Lockdown on Zochrot in Tel Aviv, on the Eve of Israel’s Independence Day

On the eve of Independence Day, police imposed lockdown on the office of Zochrot (Hebrew for “remembering”), an Israeli activist organization dedicated to raising public awareness of the Nakba, the catastrophe of displacement and dispossession inflicted on Palestinians.

Just as Zochrot activists tried to leave their office last night, around 10:30 PM, for a symbolic action to commemorate the Nakba in Rabin Square — posting the names of Palestinian villages destroyed in 1948, in Arabic, Hebrew, and English — they were astonished to find the whole building housing the Zochrot office blockaded by police.

For the last seven years, Zochrot had held similar Nakba commemorations without any such incident.  This year, however, they found themselves locked down in their building for nearly four hours.  The police officers imposing the lockdown also demanded to see the activists’ IDs and to search their belongings, without any probable cause.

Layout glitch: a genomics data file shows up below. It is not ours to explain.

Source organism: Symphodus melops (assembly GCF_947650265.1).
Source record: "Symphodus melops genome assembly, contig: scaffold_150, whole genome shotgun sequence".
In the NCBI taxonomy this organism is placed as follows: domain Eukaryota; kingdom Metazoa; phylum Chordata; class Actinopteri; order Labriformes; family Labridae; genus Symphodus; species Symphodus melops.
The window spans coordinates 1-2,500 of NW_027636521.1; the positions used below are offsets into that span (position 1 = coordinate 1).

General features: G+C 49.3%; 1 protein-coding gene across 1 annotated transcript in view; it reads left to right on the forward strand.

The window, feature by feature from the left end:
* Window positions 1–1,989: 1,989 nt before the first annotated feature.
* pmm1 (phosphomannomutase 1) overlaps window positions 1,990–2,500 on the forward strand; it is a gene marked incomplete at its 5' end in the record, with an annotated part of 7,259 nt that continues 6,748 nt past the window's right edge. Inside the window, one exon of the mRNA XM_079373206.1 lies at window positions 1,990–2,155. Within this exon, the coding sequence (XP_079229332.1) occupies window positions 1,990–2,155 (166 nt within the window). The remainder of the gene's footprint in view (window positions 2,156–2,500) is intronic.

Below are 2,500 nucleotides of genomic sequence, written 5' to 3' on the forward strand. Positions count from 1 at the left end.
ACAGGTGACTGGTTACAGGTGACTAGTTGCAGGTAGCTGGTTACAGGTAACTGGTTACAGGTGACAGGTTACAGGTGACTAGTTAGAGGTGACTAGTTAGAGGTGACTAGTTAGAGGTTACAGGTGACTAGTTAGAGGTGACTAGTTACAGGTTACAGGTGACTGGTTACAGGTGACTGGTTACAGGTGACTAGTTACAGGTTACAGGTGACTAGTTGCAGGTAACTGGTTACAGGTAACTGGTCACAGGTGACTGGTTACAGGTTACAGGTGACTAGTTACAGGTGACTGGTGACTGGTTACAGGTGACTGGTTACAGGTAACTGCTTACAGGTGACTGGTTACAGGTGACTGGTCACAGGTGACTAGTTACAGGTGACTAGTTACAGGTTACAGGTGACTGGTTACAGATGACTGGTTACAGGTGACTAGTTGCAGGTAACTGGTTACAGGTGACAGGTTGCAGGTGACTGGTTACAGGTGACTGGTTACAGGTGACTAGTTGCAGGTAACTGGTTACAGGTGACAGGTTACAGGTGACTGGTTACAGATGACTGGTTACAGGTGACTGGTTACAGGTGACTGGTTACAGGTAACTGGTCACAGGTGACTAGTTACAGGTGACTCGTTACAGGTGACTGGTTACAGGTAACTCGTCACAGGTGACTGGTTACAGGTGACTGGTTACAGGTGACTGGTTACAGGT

Three activists were then arrested by police.

The arrested activists were all released this afternoon.  Nevertheless, Zochrot director Liat Rosenberg is alarmed by the whole idea of preventive lockdown on Zochrot, an example of the Israeli state’s attempts at “silencing” of any dissent reaching “new heights.”

For more information about Zochrot, visit <www.zochrot.org>.  Information used in this article is based on Zochrot’s statements circulated by Dorothy Naor on the New Profile mailing list.

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